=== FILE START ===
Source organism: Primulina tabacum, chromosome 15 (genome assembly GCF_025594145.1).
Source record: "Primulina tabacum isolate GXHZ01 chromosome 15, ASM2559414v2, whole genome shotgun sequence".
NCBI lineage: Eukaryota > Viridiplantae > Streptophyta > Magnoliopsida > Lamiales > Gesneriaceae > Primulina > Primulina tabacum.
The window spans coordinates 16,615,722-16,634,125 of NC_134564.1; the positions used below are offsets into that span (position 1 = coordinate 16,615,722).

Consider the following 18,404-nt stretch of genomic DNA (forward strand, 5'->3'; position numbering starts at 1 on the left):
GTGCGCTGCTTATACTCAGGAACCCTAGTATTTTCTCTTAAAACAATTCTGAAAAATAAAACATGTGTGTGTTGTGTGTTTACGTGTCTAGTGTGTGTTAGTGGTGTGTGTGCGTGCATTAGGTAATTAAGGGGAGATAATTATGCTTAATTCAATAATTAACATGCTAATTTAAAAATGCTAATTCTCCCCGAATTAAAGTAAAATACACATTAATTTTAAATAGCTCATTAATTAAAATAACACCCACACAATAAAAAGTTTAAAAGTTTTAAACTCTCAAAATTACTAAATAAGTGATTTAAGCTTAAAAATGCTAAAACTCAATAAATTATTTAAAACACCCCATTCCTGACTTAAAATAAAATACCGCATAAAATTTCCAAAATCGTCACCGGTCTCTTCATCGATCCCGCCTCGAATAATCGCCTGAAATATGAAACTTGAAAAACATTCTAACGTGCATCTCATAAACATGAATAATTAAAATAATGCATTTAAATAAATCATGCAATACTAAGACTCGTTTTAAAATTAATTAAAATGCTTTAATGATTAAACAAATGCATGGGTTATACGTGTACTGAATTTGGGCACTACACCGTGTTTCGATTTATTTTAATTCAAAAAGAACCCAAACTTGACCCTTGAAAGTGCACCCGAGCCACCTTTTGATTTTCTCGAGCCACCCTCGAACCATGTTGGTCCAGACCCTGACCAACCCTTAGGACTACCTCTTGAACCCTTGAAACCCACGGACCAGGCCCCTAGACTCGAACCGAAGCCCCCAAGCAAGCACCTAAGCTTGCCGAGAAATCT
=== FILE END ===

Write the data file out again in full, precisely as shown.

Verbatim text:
Source organism: Primulina tabacum, chromosome 15 (genome assembly GCF_025594145.1).
Source record: "Primulina tabacum isolate GXHZ01 chromosome 15, ASM2559414v2, whole genome shotgun sequence".
NCBI lineage: Eukaryota > Viridiplantae > Streptophyta > Magnoliopsida > Lamiales > Gesneriaceae > Primulina > Primulina tabacum.
The window spans coordinates 16,615,722-16,634,125 of NC_134564.1; the positions used below are offsets into that span (position 1 = coordinate 16,615,722).

Consider the following 18,404-nt stretch of genomic DNA (forward strand, 5'->3'; position numbering starts at 1 on the left):
GTGCGCTGCTTATACTCAGGAACCCTAGTATTTTCTCTTAAAACAATTCTGAAAAATAAAACATGTGTGTGTTGTGTGTTTACGTGTCTAGTGTGTGTTAGTGGTGTGTGTGCGTGCATTAGGTAATTAAGGGGAGATAATTATGCTTAATTCAATAATTAACATGCTAATTTAAAAATGCTAATTCTCCCCGAATTAAAGTAAAATACACATTAATTTTAAATAGCTCATTAATTAAAATAACACCCACACAATAAAAAGTTTAAAAGTTTTAAACTCTCAAAATTACTAAATAAGTGATTTAAGCTTAAAAATGCTAAAACTCAATAAATTATTTAAAACACCCCATTCCTGACTTAAAATAAAATACCGCATAAAATTTCCAAAATCGTCACCGGTCTCTTCATCGATCCCGCCTCGAATAATCGCCTGAAATATGAAACTTGAAAAACATTCTAACGTGCATCTCATAAACATGAATAATTAAAATAATGCATTTAAATAAATCATGCAATACTAAGACTCGTTTTAAAATTAATTAAAATGCTTTAATGATTAAACAAATGCATGGGTTATACGTGTACTGAATTTGGGCACTACACCGTGTTTCGATTTATTTTAATTCAAAAAGAACCCAAACTTGACCCTTGAAAGTGCACCCGAGCCACCTTTTGATTTTCTCGAGCCACCCTCGAACCATGTTGGTCCAGACCCTGACCAACCCTTAGGACTACCTCTTGAACCCTTGAAACCCACGGACCAGGCCCCTAGACTCGAACCGAAGCCCCCAAGCAAGCACCTAAGCTTGCCGAGAAATCT